Parents may turn their children off learning if they simply resort to promising rewards and fail to explain why something is worthwhile, it has been suggested.
Offering youngsters money, treats and other benefits for scoring top grades may encourage them to work to pass a test but will not help them to stick with a subject, according to Julia Harrington, headmistress of Queen Anne's School in Caversham, Berkshire.
She said there is evidence that explaining to children the long-term benefits of learning something, such as an instrument or a language, and tapping into a youngster's natural curiosity and motivation, is more likely to help them master it.
Mrs Harrington told the Press Association that research has shown there is a difference between intrinsic motivation, such as children feeling in control of their own learning and wanting to master something themselves, and extrinsic motivation, such as promises of rewards.
She suggested that mothers and fathers should try to trigger their child's interest in a topic, explain why they might find it interesting and focus on long-term learning rather than short-term goals.
"Give them a reason that lies within their motivation to make them want to do it," she said.
"Don't say 'I'll give you a fiver if you get an A in the next test'. Because they will get an A in the next test but they won't stick with the learning."
Mrs Harrington added: "Children are naturally curious and if you trigger that curiosity and if they want to know, so they understand the thing that they really love, then that will help them."
The headmistress suggested that parents should trust their own instincts, teachers and their child's school and "find the things that will form good intrinsic motivation, which includes a child knowing why they're doing it, having choice, having some autonomy and choosing mastery over goal".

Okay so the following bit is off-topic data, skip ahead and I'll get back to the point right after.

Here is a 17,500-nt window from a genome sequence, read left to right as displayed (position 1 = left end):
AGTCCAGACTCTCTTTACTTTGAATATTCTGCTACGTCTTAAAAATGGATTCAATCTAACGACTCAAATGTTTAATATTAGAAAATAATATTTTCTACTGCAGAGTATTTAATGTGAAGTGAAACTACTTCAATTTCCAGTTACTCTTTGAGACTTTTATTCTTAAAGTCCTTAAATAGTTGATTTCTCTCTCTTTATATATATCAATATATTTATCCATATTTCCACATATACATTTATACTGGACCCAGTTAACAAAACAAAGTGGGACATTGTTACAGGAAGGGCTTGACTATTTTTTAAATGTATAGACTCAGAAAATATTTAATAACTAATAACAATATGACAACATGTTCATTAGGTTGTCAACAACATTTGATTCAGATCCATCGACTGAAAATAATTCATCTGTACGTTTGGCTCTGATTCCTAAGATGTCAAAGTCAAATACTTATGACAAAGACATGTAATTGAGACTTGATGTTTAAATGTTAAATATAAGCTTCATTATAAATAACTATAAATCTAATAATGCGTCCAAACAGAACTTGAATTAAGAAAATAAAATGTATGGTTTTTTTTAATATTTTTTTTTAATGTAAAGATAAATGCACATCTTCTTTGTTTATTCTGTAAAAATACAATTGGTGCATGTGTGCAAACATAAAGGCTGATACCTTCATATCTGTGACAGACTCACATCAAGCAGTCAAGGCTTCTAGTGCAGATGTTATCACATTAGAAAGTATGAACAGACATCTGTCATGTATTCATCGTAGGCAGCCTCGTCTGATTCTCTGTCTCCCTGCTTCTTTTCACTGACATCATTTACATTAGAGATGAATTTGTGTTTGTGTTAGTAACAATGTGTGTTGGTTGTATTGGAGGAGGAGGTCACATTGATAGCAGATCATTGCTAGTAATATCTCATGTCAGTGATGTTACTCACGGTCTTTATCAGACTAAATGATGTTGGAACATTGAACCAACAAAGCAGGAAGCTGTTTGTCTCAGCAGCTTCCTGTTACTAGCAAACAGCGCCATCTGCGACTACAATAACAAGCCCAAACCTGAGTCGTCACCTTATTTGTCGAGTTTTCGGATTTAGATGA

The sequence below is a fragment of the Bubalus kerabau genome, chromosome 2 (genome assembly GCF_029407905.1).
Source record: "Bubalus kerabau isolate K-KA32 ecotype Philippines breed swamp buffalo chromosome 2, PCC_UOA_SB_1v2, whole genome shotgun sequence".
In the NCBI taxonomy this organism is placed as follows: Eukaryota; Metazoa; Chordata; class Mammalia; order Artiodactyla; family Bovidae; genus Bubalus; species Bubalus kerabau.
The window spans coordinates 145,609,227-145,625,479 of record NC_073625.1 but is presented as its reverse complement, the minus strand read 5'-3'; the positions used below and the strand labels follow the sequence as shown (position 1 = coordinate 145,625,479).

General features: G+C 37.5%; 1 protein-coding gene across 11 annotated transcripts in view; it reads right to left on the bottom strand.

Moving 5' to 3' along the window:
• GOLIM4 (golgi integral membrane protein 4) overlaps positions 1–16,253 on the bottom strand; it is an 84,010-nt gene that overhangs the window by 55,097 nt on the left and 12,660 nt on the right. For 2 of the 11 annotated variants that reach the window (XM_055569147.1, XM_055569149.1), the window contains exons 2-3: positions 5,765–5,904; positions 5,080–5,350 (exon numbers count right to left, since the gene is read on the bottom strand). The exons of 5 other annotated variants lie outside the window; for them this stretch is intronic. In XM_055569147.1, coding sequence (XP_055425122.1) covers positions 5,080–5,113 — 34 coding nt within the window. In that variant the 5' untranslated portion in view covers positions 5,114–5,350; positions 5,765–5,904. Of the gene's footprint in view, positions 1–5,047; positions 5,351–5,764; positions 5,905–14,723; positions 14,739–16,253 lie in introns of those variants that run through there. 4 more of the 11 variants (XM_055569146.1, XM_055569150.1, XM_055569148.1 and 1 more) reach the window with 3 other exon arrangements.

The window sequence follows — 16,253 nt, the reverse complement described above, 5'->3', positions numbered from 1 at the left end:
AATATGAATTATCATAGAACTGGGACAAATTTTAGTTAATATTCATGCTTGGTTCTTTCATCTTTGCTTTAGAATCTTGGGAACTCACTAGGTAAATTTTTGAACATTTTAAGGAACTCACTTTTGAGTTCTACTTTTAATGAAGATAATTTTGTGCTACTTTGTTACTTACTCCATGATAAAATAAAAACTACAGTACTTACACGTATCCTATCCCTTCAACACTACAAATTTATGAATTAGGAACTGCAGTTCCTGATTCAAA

"So becoming fluent in Spanish rather than having an A in a test," she suggested.
She added that parents should set standards "high enough to challenge and motivate, but not so high that it seems unattainable".
Dr Kou Murayama, of the University of Reading, has conducted studies examining links between motivation and achievement, including one which looked at whether parental aspiration was a predictor of achievement in maths.
The study, which involved students and their parents in Germany and the United States, found a positive relationship, he told the Press Association.
But it also showed that differences between parents' aspirations and their realistic expectations can have an impact.
It concluded that unrealistically high parental aspiration impaired children's performance in maths.
"We need to raise children believing that they can do well, but if you have unrealistically high aspirations then you're going to have a backlash, it is going to backfire. It's good to have high aspirations, but not too high."
He said it can be quite difficult for parents to know how far to push their children, but that they should think about the way in which they do so.
Mothers and fathers should give reasons why they are encouraging a child to learn something, he said, be sympathetic towards them and give them a choice in what they do.